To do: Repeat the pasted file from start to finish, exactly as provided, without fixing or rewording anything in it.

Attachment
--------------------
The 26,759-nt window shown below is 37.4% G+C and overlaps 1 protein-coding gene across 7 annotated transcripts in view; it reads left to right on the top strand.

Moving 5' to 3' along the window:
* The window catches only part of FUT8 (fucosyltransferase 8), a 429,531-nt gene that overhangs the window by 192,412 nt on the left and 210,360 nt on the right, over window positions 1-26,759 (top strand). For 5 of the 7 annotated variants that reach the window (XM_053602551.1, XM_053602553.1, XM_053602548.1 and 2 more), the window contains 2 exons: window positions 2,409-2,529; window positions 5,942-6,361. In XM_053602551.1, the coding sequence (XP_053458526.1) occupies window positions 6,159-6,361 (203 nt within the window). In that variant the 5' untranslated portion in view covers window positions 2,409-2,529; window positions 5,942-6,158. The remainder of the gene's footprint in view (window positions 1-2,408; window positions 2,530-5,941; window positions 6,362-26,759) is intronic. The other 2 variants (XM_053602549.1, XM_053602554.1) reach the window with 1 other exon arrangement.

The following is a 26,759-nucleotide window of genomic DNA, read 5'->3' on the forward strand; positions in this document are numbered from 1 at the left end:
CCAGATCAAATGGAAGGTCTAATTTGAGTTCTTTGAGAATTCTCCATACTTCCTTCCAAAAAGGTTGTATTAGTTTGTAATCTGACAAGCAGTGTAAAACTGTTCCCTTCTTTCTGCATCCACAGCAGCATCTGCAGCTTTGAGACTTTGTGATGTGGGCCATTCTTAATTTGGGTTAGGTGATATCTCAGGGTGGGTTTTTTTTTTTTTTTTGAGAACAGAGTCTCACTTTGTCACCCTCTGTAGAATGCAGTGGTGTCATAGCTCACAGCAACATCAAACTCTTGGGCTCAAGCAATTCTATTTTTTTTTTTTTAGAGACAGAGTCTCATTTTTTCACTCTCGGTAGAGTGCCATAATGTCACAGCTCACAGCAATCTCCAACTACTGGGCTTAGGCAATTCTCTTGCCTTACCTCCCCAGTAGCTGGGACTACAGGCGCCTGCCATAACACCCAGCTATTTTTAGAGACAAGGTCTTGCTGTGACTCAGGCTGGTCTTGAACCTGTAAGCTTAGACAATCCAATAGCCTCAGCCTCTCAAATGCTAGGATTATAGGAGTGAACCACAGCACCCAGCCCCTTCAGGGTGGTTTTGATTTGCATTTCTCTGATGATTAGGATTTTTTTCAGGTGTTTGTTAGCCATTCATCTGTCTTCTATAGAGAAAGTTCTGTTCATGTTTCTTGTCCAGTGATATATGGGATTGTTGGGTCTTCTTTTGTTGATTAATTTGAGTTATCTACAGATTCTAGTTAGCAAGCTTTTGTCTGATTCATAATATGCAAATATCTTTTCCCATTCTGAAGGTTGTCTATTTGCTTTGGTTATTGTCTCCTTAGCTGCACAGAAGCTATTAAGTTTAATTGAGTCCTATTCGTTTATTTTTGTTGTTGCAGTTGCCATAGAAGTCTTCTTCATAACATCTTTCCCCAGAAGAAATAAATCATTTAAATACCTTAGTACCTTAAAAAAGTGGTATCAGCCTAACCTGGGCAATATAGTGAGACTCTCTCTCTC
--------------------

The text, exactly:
The 26,759-nt window shown below is 37.4% G+C and overlaps 1 protein-coding gene across 7 annotated transcripts in view; it reads left to right on the top strand.

Moving 5' to 3' along the window:
* The window catches only part of FUT8 (fucosyltransferase 8), a 429,531-nt gene that overhangs the window by 192,412 nt on the left and 210,360 nt on the right, over window positions 1-26,759 (top strand). For 5 of the 7 annotated variants that reach the window (XM_053602551.1, XM_053602553.1, XM_053602548.1 and 2 more), the window contains 2 exons: window positions 2,409-2,529; window positions 5,942-6,361. In XM_053602551.1, the coding sequence (XP_053458526.1) occupies window positions 6,159-6,361 (203 nt within the window). In that variant the 5' untranslated portion in view covers window positions 2,409-2,529; window positions 5,942-6,158. The remainder of the gene's footprint in view (window positions 1-2,408; window positions 2,530-5,941; window positions 6,362-26,759) is intronic. The other 2 variants (XM_053602549.1, XM_053602554.1) reach the window with 1 other exon arrangement.

The following is a 26,759-nucleotide window of genomic DNA, read 5'->3' on the forward strand; positions in this document are numbered from 1 at the left end:
CCAGATCAAATGGAAGGTCTAATTTGAGTTCTTTGAGAATTCTCCATACTTCCTTCCAAAAAGGTTGTATTAGTTTGTAATCTGACAAGCAGTGTAAAACTGTTCCCTTCTTTCTGCATCCACAGCAGCATCTGCAGCTTTGAGACTTTGTGATGTGGGCCATTCTTAATTTGGGTTAGGTGATATCTCAGGGTGGGTTTTTTTTTTTTTTTTGAGAACAGAGTCTCACTTTGTCACCCTCTGTAGAATGCAGTGGTGTCATAGCTCACAGCAACATCAAACTCTTGGGCTCAAGCAATTCTATTTTTTTTTTTTTAGAGACAGAGTCTCATTTTTTCACTCTCGGTAGAGTGCCATAATGTCACAGCTCACAGCAATCTCCAACTACTGGGCTTAGGCAATTCTCTTGCCTTACCTCCCCAGTAGCTGGGACTACAGGCGCCTGCCATAACACCCAGCTATTTTTAGAGACAAGGTCTTGCTGTGACTCAGGCTGGTCTTGAACCTGTAAGCTTAGACAATCCAATAGCCTCAGCCTCTCAAATGCTAGGATTATAGGAGTGAACCACAGCACCCAGCCCCTTCAGGGTGGTTTTGATTTGCATTTCTCTGATGATTAGGATTTTTTTCAGGTGTTTGTTAGCCATTCATCTGTCTTCTATAGAGAAAGTTCTGTTCATGTTTCTTGTCCAGTGATATATGGGATTGTTGGGTCTTCTTTTGTTGATTAATTTGAGTTATCTACAGATTCTAGTTAGCAAGCTTTTGTCTGATTCATAATATGCAAATATCTTTTCCCATTCTGAAGGTTGTCTATTTGCTTTGGTTATTGTCTCCTTAGCTGCACAGAAGCTATTAAGTTTAATTGAGTCCTATTCGTTTATTTTTGTTGTTGCAGTTGCCATAGAAGTCTTCTTCATAACATCTTTCCCCAGAAGAAATAAATCATTTAAATACCTTAGTACCTTAAAAAAGTGGTATCAGCCTAACCTGGGCAATATAGTGAGACTCTCTCTCTC